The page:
But by 2022, things began to shift. Growth began to slow, creating niche-specific changes. Rather than “growth at all costs,” brands began focusing on “sustainable growth and profitability.” And don’t think tech wasn’t affected…2022 and 2023 both saw (and continue to see) massive layoffs. Source.
From a product perspective, it’s unlikely tech startups shifted their core product offerings.
However, they absolutely shifted their positioning, messaging, and subsequently, their marketing activities.
And that’s why you need to understand your ecosystem, so you can create a content marketing strategy rooted in reality.
Conducting your own research by subscribing to industry relevant newsletters, reading articles, and following influencers are all integral parts in immersing yourself into the ecosystem you occupy.
Only then can you begin learning about competitors.
Competitive landscapes are dynamic; especially in SaaS, where copying code, slapping similar messaging on a website, and selling a copycat product is common.
First, start with your primary competitor. Once you understand them, you can begin expanding to secondary competitors and beyond to smaller players or “ankle biters” copying your product and marketing copy.
AUTHOR’S NOTE: Before I go any further about competitors, I want to make something really clear. When it comes to combating competitors, there’s only two options: direct attacks to knock them out, or completely ignoring them. A third option, which many marketing leaders insist on, features incremental, soft attacks like creating “you vs. them” comparison landing pages. This is a terrible content strategy, as it invites unnecessary comparisons and muddies your prospects’ waters. More on that in the next section.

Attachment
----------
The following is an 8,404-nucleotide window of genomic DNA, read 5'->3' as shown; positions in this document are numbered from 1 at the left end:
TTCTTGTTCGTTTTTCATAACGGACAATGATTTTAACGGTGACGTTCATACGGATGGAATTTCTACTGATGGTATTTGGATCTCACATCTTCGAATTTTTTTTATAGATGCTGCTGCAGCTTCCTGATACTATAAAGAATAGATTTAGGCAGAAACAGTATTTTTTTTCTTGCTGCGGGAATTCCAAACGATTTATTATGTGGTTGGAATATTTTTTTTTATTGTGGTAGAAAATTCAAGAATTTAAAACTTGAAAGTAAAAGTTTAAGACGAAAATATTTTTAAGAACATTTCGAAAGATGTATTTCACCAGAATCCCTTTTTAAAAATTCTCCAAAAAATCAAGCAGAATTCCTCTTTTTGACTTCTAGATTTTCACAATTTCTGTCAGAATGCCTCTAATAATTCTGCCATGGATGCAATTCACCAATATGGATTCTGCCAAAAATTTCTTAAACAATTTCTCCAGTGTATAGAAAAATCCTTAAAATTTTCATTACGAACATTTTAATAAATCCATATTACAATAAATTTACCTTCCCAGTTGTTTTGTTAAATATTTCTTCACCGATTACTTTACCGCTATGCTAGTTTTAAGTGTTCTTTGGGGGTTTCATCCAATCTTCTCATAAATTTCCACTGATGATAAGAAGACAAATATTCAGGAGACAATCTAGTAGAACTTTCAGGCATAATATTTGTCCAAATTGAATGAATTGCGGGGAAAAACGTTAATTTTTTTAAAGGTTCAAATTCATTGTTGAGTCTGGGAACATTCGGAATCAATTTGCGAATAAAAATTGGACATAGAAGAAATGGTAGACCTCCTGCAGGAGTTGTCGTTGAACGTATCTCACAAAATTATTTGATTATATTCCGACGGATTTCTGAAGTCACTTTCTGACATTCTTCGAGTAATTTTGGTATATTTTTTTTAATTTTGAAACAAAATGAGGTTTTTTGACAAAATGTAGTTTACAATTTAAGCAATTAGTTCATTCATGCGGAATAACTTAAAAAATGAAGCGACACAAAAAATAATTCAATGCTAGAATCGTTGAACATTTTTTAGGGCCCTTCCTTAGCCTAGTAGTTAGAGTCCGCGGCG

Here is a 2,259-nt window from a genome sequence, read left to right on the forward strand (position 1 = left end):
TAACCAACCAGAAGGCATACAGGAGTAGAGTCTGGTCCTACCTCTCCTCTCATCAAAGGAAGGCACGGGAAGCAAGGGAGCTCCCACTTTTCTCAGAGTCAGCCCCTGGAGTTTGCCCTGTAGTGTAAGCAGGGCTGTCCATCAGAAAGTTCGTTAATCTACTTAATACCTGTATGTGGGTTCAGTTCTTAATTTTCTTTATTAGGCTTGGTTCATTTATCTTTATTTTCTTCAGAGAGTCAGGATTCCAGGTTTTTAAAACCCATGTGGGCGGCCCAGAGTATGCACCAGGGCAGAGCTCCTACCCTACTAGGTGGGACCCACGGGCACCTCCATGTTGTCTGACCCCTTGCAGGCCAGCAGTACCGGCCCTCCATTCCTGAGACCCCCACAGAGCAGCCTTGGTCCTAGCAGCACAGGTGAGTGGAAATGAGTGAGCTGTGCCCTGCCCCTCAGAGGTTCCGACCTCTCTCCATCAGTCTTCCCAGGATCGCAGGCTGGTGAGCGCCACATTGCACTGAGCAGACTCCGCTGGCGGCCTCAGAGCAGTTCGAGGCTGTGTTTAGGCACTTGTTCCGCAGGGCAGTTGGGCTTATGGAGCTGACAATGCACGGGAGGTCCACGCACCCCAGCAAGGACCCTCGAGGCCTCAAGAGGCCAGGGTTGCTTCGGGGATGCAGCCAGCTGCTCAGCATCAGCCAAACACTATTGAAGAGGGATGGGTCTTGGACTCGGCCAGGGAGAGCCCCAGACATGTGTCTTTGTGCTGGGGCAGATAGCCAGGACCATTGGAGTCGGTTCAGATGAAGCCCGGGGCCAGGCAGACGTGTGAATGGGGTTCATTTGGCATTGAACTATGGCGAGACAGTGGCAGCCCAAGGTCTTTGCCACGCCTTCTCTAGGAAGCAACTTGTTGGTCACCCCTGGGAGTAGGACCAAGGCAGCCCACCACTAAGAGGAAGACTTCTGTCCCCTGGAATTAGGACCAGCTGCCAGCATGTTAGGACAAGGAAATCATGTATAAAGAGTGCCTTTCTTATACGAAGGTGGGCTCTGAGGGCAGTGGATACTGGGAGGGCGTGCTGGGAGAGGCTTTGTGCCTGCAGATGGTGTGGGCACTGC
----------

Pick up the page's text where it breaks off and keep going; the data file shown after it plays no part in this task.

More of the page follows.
Competitive landscape research includes following your competitors on social media, or even using a tool like Crayon (not sponsored) to track competitors more closely. You can also read closed deal notes, or meet with prospect-facing team members to get a better sense of what’s being used against you or what prospects are experiencing from competitors.
You can also check out what kind of content your competitors are creating. This should never fully inform your content marketing strategy, but these inputs are important to incorporate into your knowledge base.
And once you understand your market conditions and your competitive landscape, uncovering your key differentiators will become that much easier.
Identifying your key differentiators is the secret sauce for content marketing success.
Whenever you’re creating content, flexing your key differentiators is an effective way to ensure you’re highlighting what makes your product unique. And when you combine this with Category-Led Content (next section), you’ll begin to create campaigns that attract, convert, and retain high-quality leads and customers.
To identify your key differentiators, you need to go through internal training and documentation, interview subject matter experts (SMEs), and talk to product marketing managers to understand your product more closely.
Especially in tech, new features and products will certainly be a part of your life, and keeping up-to-date with these updates is important for your content marketing strategy.
Once you’re equipped with your key differentiators, you’ll not only have the ability to create a more effective content marketing strategy, but it’ll also help you identify who your Superconsumers are (the customers who are obsessed with your product for very specific reasons, i.e. key differentiators)